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Greece Crisis: PM Tsipras confident, assures debt-deal within 48-hours

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Athens: Greek Prime Minister Alexis Tsipras appears confident that the reforms-for-cash debt deal Greece has been seeking for five months with creditors will be reached within 48 hours after Sunday’s referendum regardless of the result.

In an interview with local private television channel ANT1 on Thursday evening, the Leftist leader assured that Grexit was not an option for his government and that the hardships Greek people were suffering these days would soon be over.

Tsipras dismissed criticism that his initiative to call last Saturday, the referendum on the debt deal proposal submitted by creditors on June 25, was the catalyst to the banks’ closure and the introduction of capital controls since this Monday, Xinhua news agency reported.

He put the blame on the hardliners within the Eurogroup who rejected Athens’s request for a new extension of the bailout that expired on Tuesday midnight, when the country failed to repay a loan installment to the International Monetary Fund (IMF) and was declared in arrears status.

The referendum should have been held five years ago when Greece resorted to the EU/IMF bailouts, the Greek premier argued, so that citizens could decide on the course the country takes.

“Today people should not worry, because we will have a deal within 48 hours after the referendum,” Tsipras said on Thursday when asked whether banks would reopen next Tuesday, as his government has announced, and whether deposits face the spectre of a “haircut”.

“Banks will reopen with a deal soon, regardless of Sunday’s outcome,” he said, noting that on Monday he was ready to travel to Brussels to negotiate and sign an agreement.

“Grexit is not our option,” the Greek leader underlined. He stressed that his government still sought a “viable solution” for the Greek debt crisis within the European framework.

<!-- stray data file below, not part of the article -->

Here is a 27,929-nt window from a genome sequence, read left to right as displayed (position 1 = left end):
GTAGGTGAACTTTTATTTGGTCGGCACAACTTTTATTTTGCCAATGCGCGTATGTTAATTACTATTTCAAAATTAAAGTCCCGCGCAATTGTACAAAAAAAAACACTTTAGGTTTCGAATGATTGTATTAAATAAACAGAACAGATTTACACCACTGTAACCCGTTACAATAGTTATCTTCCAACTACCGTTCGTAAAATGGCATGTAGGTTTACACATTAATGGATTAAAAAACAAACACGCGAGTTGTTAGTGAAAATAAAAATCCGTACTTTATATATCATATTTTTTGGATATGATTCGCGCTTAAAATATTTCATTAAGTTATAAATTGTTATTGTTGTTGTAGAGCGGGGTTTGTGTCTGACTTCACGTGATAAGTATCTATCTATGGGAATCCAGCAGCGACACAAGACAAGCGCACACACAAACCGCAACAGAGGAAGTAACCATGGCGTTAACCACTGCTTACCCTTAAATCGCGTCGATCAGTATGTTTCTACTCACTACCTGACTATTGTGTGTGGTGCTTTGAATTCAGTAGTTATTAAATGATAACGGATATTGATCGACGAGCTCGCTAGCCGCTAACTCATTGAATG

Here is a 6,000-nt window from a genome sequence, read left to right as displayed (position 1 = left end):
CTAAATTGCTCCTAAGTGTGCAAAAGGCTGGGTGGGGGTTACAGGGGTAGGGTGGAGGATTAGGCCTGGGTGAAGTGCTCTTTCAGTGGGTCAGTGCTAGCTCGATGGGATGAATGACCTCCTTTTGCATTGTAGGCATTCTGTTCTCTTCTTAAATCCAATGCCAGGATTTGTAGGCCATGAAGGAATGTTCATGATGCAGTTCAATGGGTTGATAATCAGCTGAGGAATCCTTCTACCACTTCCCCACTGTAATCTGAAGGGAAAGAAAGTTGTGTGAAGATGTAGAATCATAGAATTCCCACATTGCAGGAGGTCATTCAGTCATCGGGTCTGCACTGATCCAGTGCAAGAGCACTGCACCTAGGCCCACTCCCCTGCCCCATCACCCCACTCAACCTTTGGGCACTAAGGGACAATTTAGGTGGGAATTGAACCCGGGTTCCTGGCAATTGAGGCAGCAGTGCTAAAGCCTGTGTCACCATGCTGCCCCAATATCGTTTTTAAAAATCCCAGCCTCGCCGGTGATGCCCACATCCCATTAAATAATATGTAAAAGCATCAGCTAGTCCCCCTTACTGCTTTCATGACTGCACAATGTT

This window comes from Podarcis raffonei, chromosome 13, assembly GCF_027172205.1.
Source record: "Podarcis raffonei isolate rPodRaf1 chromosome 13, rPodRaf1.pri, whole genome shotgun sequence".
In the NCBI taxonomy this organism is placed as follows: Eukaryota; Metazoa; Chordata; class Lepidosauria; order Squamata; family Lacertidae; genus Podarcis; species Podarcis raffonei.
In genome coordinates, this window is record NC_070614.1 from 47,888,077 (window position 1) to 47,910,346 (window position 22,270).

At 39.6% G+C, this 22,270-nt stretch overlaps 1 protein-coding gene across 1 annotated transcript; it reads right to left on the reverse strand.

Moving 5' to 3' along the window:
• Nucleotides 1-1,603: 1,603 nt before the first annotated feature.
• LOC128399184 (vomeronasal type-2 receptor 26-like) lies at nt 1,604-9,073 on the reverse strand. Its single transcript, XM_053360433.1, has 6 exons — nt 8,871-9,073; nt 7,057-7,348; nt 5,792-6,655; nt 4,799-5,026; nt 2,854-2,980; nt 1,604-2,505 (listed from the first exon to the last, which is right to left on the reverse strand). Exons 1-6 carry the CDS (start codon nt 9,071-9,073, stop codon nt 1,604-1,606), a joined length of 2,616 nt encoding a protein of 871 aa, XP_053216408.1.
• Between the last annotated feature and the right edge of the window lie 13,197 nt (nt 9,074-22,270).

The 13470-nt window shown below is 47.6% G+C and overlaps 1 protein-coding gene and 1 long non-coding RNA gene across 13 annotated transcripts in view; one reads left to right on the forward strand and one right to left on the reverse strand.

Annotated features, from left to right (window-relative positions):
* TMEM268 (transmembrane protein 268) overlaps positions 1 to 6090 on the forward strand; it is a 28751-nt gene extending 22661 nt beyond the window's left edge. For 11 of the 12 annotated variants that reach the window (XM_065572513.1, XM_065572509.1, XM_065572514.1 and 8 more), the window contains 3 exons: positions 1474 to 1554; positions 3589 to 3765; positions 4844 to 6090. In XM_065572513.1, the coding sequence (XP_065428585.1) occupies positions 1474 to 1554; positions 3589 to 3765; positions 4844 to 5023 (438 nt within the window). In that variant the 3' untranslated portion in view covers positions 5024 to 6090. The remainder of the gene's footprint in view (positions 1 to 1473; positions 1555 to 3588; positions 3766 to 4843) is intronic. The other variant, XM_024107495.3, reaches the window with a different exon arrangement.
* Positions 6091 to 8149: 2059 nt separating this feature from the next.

He insisted that a debt restructuring was the only way to ensure the sustainability of the Greek debt burden and subsequently of any deal with creditors, pointing to the IMF report released earlier on Thursday.

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According to the IMF, the Greek debt load is unsustainable and Greece needs a debt relief in exchange of reforms and a new 50-billion euro ($5.5 billion) financing package until 2018 to stay afloat.

Tsipras avoided to state clearly on Thursday whether if “Yes” prevails against his government’s line he intended to step down, call general elections and leave another premier resume dialogue with lenders.

On the way to Sunday’s referendum, the risk of a rift within the two-party coalition government and political turmoil next week increased.

Five MPs of the junior Greek coalition partner Independent Greeks (ANEL) party publicly rejected the referendum as divisive for Greek society on Thursday.

One of them who added that he intended to vote “Yes” on Sunday was expelled from ANEL’s parliamentary group.

He eventually resigned from his seat in parliament as asked and immediately replaced so the coalition still controls 161 seats in the 300-member assembly.